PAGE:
Commitment and weakness of will in game theory and neoclassical economics
This paper draws on theoretical and experimental studies in game theory and on the neoclassical concept of intertemporal inconsistency in choice to argue that the motivational theory shared by neoclassical economics and noncooperative game theory is mistaken in assuming that commitment never takes place in human decisions. The paper first gives two parallel examples, one of intertemporal inconsistency in a financial decision, and the other of noncooperative (subgame perfect) equilibrium in a game in extensive form. So far as one decision-maker is concerned, the two decisions are isomorphic, and both can be associated with weakness of will. By contrast, the cooperative analysis of the game (along the lines originally suggested by von Neumann and Morgenstern) predicts a different decision associated with commitment to a particular conditional sequence of "behavior strategies", i.e. a particular pure strategy. In effect the cooperative analysis assumes perfect strength of will. The paper then argues that strength of will and rationality of decisions are independent dimensions of a decision process and reviews some experimental evidence that suggests that both traditions are mistaken in their extreme assumptions about commitment or strength of will: neoclassical economics and noncooperative game theory in assuming that commitment never takes place, and cooperative game theory in assuming that it always does. The evidence indicates moreover that commitment is more likely in at least one context of value judgments than in its absence. The value context is reciprocity. It is suggested that a focus of research on the circumstances that favor commitment - rather than on modifications of an assumed utility function to accommodate non-self-regarding motivations - might lead to a more fruitful behavioral economics and behavioral game theory.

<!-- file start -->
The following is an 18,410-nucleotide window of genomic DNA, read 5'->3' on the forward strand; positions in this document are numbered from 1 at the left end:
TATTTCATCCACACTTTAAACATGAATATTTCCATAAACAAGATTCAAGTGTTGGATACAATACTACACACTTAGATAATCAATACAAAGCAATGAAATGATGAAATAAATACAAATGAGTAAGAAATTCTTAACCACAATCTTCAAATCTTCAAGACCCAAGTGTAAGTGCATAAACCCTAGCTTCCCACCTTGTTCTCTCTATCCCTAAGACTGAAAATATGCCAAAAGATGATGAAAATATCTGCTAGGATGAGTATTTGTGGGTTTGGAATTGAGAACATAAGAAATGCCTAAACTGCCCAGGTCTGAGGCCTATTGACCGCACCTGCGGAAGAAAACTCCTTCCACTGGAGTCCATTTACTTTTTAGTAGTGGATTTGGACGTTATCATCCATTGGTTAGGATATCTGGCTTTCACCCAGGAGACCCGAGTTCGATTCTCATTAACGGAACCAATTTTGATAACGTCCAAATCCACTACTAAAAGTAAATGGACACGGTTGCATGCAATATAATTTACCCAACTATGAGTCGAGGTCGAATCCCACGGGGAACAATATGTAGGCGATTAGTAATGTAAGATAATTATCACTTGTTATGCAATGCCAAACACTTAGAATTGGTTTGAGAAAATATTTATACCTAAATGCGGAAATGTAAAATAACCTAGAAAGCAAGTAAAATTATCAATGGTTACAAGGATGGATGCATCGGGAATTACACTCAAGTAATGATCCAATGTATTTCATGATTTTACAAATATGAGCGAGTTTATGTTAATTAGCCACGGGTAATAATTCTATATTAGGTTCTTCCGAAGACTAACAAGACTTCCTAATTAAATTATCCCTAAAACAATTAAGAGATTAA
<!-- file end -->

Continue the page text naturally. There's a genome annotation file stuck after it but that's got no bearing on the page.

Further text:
If you experience problems downloading a file, check if you have the proper application to view it first. In case of further problems read the IDEAS help page. Note that these files are not on the IDEAS site. Please be patient as the files may be large.
As the access to this document is restricted, you may want to look for a different version under "Related research" (further below) or search for a different version of it.
Volume (Year): 38 (2009)
Issue (Month): 4 (August)
|Contact details of provider:|| Web page: http://www.elsevier.com/locate/inca/620175|
References listed on IDEAS
Please report citation or reference errors to , or , if you are the registered author of the cited work, log in to your RePEc Author Service profile, click on "citations" and make appropriate adjustments.:
- Hoffman, Elizabeth & McCabe, Kevin A & Smith, Vernon L, 1998. "Behavioral Foundations of Reciprocity: Experimental Economics and Evolutionary Psychology," Economic Inquiry, Western Economic Association International, vol. 36(3), pages 335-352, July.
- James Andreoni & Emily Blanchard, 2006.
"Testing subgame perfection apart from fairness in ultimatum games,"
Springer;Economic Science Association, vol. 9(4), pages 307-321, December.